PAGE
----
Seeing an Artur Żmijewski film is like seeing reality through the eyes of an other, as the Polish artist starts with a societal issue first and finds a form to represent it in later.
You can see both of them as a form of visual language. And yet there’s significant differences between linguistic expressions within the world of the visuals arts and cinema. Let’s say there’s a reason Polish artist Artur Żmijewski describes the visuals arts and film as two different dialects of the same language. Since the nineties he’s been using those dialects to create his humanistic texts. Trained as a sculptor in Warsaw, he made a reputation for himself as own of the most prominent artists of the twentieth century. Art connoisseurs might know him as a curator of Venice’s Biennale Arte. Within cinephile circles he’s known for his intimate, observatory documentaries. An extensive retrospective honours his film oeuvre at the current edition of IFFR.
Who’s willing to delve into the films of Żmijewski might want to start with one of his latest works. Mostly because Realism (2017) is unlike any of his other films. In Realism he films six men with an amputated leg, that present their prosthetically enhanced body to the camera. According to Żmijewski it’s a study of human forms. He could have made it as a photo series, or a set of sculptures, but the movement of the handicapped bodies demanded the moving image. That’s the kind of consideration Żmijewski always makes whenever he faces a new subject. Form is always in service of content, as it’s this content that shapes our world. In accordance he films refugees (Glimpse), prisoners (The Cookbook and The Making Of), blind (Blindly) and deaf (The Singing Lesson) people, while they’re looking for images, sounds or shapes – languages basically – to express their reality. For Żmijewski it’s never about his own ideas really, but “the fantasies of the other.”
So how does the other find its way in a Żmijewski film? How does he encounter his subjects? Żmijewski takes his time to answer that question, so we’ll get back to that later. He’s careful – hesitant even – in answering questions. In the lively café of LantarenVenster, where the festival fever is raging, he comes across as an oasis of calm. His answers come quietly, surely, but slowly, with long pauses that give space for thought. Whatever he says is supported by what he scribbles in a notepad in front of him on the table. He doodles small geometrical shapes, lines and a couple of words, while he’s looking for answers. Does he always draw and doodle so much? There’s a pause. “it helps me think,” he answers without looking up from his little book.
Finally, in his notebook we arrive at the centre of what Żmijewski’s art is about. He composes a circle. “I think about the way in which we try to understand and represent the world we live in.” Subsequently he draws little dots in the circle. He adds: “In this world, this space for thoughts, I find specific problems, the refugee crisis for instance.” Żmijewski adds lines that reach outside the circle with it’s dots – a schematic representation of a world filled with issues. “I’m looking for the right utterance of language, the right dialect, to expose these problems. Sometimes that’s through photography, or maybe sculpture. It can also be through film.”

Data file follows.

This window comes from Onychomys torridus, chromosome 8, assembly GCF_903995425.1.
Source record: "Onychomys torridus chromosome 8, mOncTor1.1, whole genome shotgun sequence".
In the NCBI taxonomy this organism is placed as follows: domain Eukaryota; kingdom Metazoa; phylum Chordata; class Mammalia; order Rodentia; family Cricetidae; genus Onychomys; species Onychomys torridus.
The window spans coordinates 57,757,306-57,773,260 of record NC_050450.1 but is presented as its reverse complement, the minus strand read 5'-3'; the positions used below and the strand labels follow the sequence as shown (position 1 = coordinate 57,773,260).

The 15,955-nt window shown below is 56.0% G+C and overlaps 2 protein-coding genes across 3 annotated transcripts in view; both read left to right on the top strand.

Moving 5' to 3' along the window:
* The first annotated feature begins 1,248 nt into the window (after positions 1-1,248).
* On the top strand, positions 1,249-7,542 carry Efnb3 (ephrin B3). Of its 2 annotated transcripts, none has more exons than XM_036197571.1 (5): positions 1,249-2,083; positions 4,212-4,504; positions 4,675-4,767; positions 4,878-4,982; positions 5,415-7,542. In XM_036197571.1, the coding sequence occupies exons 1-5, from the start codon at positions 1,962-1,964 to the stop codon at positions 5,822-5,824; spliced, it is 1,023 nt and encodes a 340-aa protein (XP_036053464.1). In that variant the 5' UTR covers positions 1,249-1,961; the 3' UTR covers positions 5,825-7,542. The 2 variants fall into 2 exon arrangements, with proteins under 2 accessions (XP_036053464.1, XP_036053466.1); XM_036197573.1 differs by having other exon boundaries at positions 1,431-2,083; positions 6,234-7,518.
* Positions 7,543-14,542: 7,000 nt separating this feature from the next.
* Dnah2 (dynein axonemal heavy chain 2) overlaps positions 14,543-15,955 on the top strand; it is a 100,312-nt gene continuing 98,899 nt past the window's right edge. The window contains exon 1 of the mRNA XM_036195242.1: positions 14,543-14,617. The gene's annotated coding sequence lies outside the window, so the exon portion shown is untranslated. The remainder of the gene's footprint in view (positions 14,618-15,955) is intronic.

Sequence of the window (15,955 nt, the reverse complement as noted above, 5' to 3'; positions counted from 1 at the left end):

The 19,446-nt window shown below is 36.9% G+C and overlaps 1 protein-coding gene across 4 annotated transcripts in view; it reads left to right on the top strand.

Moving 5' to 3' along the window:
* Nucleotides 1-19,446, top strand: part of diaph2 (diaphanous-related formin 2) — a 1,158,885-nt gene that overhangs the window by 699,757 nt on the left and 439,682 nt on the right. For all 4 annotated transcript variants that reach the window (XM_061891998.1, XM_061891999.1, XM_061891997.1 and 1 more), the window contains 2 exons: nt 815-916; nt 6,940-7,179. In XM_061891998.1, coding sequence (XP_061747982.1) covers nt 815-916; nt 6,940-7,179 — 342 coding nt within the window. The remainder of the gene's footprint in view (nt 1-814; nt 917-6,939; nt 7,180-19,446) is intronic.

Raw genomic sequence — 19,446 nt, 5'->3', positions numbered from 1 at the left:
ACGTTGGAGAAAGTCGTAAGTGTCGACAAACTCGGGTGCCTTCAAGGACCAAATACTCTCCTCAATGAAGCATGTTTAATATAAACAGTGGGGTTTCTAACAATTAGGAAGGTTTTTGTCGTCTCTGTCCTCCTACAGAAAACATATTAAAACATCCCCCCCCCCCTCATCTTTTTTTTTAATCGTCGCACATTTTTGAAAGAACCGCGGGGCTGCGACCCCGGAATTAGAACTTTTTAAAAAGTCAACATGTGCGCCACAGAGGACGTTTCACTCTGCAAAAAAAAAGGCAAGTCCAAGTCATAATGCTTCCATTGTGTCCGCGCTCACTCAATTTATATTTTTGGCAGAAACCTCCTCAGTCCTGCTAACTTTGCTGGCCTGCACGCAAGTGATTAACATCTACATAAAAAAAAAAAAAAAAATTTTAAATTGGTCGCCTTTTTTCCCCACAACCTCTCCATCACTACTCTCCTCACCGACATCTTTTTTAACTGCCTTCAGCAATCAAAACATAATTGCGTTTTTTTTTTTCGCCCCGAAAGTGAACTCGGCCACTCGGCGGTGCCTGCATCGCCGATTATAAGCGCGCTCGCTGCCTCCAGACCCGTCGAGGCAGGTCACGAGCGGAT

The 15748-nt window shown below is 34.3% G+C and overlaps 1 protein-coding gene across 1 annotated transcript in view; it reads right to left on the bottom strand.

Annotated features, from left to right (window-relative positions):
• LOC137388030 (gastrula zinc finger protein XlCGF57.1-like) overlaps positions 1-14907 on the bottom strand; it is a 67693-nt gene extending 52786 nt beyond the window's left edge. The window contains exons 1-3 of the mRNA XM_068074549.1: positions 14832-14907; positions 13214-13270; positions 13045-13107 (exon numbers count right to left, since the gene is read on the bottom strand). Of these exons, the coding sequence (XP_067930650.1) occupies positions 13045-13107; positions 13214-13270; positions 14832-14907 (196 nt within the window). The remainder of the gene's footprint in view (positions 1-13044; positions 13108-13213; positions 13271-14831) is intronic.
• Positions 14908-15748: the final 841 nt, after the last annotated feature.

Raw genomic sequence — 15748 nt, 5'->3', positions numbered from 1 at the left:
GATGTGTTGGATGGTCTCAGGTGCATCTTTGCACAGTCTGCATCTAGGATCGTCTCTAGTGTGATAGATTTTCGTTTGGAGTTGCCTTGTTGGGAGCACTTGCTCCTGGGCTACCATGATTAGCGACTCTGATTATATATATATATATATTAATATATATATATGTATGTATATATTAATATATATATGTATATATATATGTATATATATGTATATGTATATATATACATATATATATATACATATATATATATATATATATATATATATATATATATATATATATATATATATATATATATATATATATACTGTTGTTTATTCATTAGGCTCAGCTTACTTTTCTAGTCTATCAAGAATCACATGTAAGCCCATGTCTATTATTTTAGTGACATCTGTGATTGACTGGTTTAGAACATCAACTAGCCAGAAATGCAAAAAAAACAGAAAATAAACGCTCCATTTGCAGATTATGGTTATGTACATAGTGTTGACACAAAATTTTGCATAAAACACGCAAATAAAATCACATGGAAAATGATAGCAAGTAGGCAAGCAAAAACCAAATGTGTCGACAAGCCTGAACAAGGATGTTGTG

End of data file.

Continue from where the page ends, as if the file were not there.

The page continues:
Thanks to this artistic framework Żmijewski decided to take a 16mm camera to four refugee camps for his short film Glimpse (2018), which has its world premiere at the current edition of IFFR. Like the title suggests, Glimpse gives a fleeting insight in the life of illegals in Berlin, Calais, Grande-Synthe and Paris. In sly manner documentary shots are interwoven with shots orchestrated by Żmijewski that suggest national socialist and Soviet propaganda. By doing so he not only challenges his audience to put themselves in the perspective of a refugee. Glimpse is also a denouncement of a political system that made this refugee crisis possible in the first place.
“Film is an effective way to communicate.” – Artur Żmijewski
Although there are often political implications to be find in the films of Żmijewski, it’s not like all of his films are explicitly political like Glimpse. Rather many of his films are looking for an unusual depiction of beauty. The Making Of (2013), according to Żmijewski, is about “beauty being smuggled in prison.” For this short documentary he organized a beauty and fashion show in a Warsaw prison. The imprisoned women are treated with new clothes and make-up. Then they flaunt their new style among the prison cells, like a catwalk behind bars. The film is sweet, intimate and touching, because we can see how the beauty show moves the prisoners. This cosmetic metamorphosis is almost alien, because this kind of beauty that we consider to be normal in our society is very rare within the enclosed environment of a prison. In a typical fashion Żmijewski concludes The Making Of with a stern jailer that brings the fashion show to an end. It’s prison, after all.
These kind of workshops often return in the oeuvre of Żmijewski. For Cookbook he arranged a cooking class in prison. Scenes in which prisoners learn about good food (fresh vegetables, lavish salads and live lobsters) are juxtaposed with images of the prison canteen, where homogeneous food is produced on a massive scale. Why is he so interested in these kind of workshops? “film is an effective way to communicate,” he explains. “That’s why I film actions and workshops, as a way to share the experiences of others with my audience. In some cases, I can make conclusions based on my findings, like a scientist. For The Singing Lesson, for instance, I filmed deaf children that were being thought to sing in a church. My conclusion was that they could create something beautiful together, a certain beauty made from a lack of harmony. I though this was a beautiful conclusion which I could share with viewer through my film.”
Photo in header: Interview: Hugo Emmerzael